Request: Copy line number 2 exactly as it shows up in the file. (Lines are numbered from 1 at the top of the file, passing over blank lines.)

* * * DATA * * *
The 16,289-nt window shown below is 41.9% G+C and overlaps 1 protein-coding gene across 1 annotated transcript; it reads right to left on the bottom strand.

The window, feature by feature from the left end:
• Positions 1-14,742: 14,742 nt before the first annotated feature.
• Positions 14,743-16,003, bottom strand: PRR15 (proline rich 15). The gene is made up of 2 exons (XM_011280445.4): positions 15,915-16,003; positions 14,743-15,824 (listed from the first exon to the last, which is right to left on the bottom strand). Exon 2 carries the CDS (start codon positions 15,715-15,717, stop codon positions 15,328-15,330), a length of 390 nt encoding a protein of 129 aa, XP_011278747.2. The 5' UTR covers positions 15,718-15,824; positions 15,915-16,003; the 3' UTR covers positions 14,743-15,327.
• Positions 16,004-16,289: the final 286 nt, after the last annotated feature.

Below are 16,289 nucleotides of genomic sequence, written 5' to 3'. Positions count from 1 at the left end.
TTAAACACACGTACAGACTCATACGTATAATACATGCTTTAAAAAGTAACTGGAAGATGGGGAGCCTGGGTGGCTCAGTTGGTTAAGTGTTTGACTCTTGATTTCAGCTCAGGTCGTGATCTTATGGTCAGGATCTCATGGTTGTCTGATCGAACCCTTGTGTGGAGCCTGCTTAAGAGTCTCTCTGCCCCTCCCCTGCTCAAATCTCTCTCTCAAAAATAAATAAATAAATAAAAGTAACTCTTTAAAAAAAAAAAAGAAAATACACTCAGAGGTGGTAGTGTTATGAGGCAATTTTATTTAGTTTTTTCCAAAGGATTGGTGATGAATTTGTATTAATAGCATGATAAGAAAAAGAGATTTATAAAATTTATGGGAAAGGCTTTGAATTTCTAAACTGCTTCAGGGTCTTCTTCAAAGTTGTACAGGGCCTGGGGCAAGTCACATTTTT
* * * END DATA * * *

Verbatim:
The window, feature by feature from the left end: